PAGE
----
The league’s proposal gives at least the four worst teams the same chance at winning the no. 1 pick: approximately an identical 11 percent shot for each club. The odds decline slowly from there, with the team in the next spot holding a 10 percent chance. The lottery team with the best record will have a 2 percent chance of leaping to the no. 1 pick, up from the the minuscule 0.5 percent chance it has under the current system.
Of the 16 cases of the Wolves in the lottery mentioned above, the Wolves had a top-3 pre-lottery position seven times. Another five times, they had either the No. 5 or No. 6 position. The other four times they had a pre-lottery position of seventh or lower.
Without knowing the exact NBA proposal, it’s hard to figure this out with certainty, but our best guess is that in those seven times the Wolves had top-3 lottery position, their odds would have been considerably worse. In the five times they were No. 5 or No. 6, their odds would have been about the same. And the other four times they were seventh or lower, their odds would have improved by a few percentage points.
In other words, the Wolves — who have had historically bad lottery luck — would have been even worse off in this new system. But just for fun, we would be willing to invent a time machine and go back to 1990 to see if any of the drafts worked out in their favor despite the longer odds.
“A cornerstone of both of our drug testing programs has always been that you are responsible for what is in your body,” Greg Aiello, NFL senior vice president of communications, said via email Tuesday. “It is stated that way in the policies.”
Sources told ESPN NFL Insider Adam Schefter that Gordon will attribute his one positive sample to secondhand smoke, and that he also will argue a disparity in the two samples he provided.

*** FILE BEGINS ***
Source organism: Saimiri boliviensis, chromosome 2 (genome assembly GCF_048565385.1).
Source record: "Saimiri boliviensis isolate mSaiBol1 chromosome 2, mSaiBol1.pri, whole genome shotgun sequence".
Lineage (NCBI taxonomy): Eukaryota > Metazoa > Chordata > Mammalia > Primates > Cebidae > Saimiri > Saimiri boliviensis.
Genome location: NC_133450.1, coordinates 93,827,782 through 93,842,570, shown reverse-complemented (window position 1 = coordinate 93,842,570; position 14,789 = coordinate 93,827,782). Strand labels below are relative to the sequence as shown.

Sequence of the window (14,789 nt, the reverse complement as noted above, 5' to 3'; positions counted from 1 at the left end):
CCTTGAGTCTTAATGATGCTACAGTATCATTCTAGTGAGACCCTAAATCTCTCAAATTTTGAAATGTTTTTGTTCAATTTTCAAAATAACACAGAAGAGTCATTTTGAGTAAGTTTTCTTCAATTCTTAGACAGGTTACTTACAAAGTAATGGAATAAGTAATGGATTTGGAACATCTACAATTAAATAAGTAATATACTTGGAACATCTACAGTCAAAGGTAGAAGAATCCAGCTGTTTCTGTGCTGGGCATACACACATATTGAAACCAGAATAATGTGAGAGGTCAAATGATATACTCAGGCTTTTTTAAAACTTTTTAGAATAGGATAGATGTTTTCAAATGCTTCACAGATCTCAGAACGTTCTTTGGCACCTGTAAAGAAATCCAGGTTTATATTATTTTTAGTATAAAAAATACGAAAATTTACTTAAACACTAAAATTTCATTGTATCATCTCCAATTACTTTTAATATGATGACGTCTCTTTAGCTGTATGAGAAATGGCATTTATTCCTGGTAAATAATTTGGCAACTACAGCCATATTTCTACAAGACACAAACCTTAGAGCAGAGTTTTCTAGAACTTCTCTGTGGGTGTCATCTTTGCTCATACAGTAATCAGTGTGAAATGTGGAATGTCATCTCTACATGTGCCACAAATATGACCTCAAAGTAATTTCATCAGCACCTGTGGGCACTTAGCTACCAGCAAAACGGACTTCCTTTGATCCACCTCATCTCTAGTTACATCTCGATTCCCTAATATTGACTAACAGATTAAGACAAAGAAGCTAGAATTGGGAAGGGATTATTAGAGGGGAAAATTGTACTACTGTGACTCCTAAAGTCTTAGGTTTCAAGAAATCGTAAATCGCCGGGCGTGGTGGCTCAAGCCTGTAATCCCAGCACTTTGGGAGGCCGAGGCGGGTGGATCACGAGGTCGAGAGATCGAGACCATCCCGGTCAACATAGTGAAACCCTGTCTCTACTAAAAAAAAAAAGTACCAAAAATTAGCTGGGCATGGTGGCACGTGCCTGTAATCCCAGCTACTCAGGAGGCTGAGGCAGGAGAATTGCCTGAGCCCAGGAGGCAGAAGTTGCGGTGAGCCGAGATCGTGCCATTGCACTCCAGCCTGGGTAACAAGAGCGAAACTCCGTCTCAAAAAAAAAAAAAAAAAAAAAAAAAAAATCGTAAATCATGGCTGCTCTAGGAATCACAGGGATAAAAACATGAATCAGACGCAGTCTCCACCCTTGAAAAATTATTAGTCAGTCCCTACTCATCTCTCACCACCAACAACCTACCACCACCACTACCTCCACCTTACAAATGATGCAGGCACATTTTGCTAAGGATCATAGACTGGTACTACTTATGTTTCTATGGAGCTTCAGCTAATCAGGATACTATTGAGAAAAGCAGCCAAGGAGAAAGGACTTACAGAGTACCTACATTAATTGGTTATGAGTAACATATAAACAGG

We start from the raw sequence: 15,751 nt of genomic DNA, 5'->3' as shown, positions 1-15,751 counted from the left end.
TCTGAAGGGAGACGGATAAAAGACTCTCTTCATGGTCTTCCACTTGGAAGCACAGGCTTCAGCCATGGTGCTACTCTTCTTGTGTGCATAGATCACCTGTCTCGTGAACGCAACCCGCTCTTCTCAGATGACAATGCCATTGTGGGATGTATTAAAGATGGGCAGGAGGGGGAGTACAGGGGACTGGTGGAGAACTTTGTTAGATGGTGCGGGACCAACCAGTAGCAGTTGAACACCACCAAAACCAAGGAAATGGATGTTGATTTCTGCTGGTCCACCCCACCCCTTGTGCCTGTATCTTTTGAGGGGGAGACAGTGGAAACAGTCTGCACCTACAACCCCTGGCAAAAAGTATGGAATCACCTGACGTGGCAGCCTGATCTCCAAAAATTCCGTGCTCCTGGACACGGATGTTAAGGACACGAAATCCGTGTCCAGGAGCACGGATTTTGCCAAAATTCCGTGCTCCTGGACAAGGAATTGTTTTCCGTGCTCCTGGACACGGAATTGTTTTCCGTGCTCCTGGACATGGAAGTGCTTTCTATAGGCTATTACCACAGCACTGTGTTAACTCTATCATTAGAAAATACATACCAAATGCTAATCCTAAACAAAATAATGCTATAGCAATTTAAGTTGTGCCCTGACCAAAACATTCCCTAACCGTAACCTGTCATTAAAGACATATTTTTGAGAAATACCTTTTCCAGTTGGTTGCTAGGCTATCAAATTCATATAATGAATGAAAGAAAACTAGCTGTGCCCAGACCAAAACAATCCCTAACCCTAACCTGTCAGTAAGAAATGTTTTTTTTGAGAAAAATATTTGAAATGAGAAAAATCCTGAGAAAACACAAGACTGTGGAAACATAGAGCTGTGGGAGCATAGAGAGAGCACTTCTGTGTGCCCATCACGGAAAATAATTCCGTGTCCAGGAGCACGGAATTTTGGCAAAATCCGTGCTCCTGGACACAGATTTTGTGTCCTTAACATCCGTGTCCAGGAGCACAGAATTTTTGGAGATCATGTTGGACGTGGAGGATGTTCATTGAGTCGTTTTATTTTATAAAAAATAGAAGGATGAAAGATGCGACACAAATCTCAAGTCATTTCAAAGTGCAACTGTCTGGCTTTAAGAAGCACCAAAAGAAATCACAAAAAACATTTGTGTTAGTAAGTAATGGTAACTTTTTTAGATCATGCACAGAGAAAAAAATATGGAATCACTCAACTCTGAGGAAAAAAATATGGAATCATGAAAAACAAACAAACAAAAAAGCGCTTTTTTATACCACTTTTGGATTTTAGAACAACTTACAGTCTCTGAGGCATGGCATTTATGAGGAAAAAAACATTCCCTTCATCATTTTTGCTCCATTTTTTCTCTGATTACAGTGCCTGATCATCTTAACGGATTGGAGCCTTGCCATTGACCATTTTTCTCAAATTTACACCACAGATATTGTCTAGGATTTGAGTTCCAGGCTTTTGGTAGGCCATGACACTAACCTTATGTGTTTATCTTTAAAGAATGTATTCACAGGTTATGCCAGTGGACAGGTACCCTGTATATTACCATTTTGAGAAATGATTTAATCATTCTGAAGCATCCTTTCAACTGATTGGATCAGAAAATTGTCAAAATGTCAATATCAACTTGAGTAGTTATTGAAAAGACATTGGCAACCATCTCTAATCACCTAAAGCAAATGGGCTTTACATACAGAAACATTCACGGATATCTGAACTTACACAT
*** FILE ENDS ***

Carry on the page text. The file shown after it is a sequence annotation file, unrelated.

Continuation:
In other words, it doesn’t matter how the marijuana got in your system, Josh — not that anyone should have believed for a second that second-hand smoke was a plausible excuse.
The balance of it adds up to a fully acceptable and even good first full season as a starter, as he is 9-8 with a 3.94 ERA after holding Kansas City scoreless for seven innings in a 2-1 victory.
But how he has arrived at those numbers is simply crazy. It stands to reason that pitchers will have better numbers in their wins than losses, but here is how it breaks down for Gibson in his 20 starts:
Wins (9) and no-decisions (3): 81.1 IP, 53 hits, 1 HR allowed, 5 earned runs allowed for a 0.55 ERA.
Losses (8): 33 IP, 56 hits, 45 ER, 6 HRs allowed, 12.27 ERA.
For frame of reference, let’s go back to 2010 and Carl Pavano’s season, which ended with a 3.75 ERA. He had a 2.32 ERA in wins and a 5.40 ERA in losses. That’s a pretty reasonable split — really good in wins, bad but not blowout bad in losses.
Gibson, though, is basically unhittable in 12 starts the resulted in wins or no decisions and historically bad in the other eight starts.
He has eight starts in which he finished with at least six innings pitched and ZERO earned runs allowed. He also has four starts in which he didn’t make it past three innings and allowed at least five earned runs every time.
We’re not sure what to make of it. Maybe it’s a question of command, and when he has it he is great and when he misses with his location he gets hammered. Maybe it’s just one of those fluky set of circumstances.
We’re not even sure what we would rather have — a guy who throws seven innings a game and allows three runs every time or a guy who has been like Gibson, either lights-out or terrible.
All we know is that it’s bizarre. If he can harness “good Kyle” more often, he’ll be an All-Star. If he descends into “bad Kyle” more often, he’ll be out of the league.
|Chicago WSox - J. Danks||12:08 PM|
|Detroit - D. Smyly|
|Colorado - P. Hernandez||1:20 PM|
|Chicago Cubs - J. Arrieta|
|St. Louis - S. Miller||2:40 PM|
|San Diego - O. Despaigne|
|Philadelphia - C. Lee||6:05 PM|
|Washington - G. Gonzalez|
|LA Angels - T. Skaggs||6:05 PM|
|Baltimore - B. Norris|
|Seattle - C. Young||6:05 PM|
|Cleveland - Z. McAllister|
|Cincinnati - J. Cueto||6:10 PM|
|Miami - T. Koehler|
|Minnesota - K. Correia||7:10 PM|
|Kansas City - Y. Ventura|
|Toronto - D. Hutchison||7:10 PM|
|Houston - J. Cosart|
|Pittsburgh - J. Locke||8:40 PM|
|Arizona - J. Collmenter|
|Atlanta - J. Teheran||9:10 PM|
|Los Angeles - C. Kershaw|
|NY Giants||8/3/14 7:00 PM|
|Toronto||8/1/14 6:00 PM|
|Brt Columbia||8/1/14 9:00 PM|
|Saskatchewan||8/2/14 6:00 PM|
|Saskatchewan||8/7/14 7:30 PM|
|Edmonton||8/8/14 6:00 PM|
|Hamilton||8/8/14 9:00 PM|
|Ottawa||8/9/14 6:30 PM|
|New York||7:00 PM|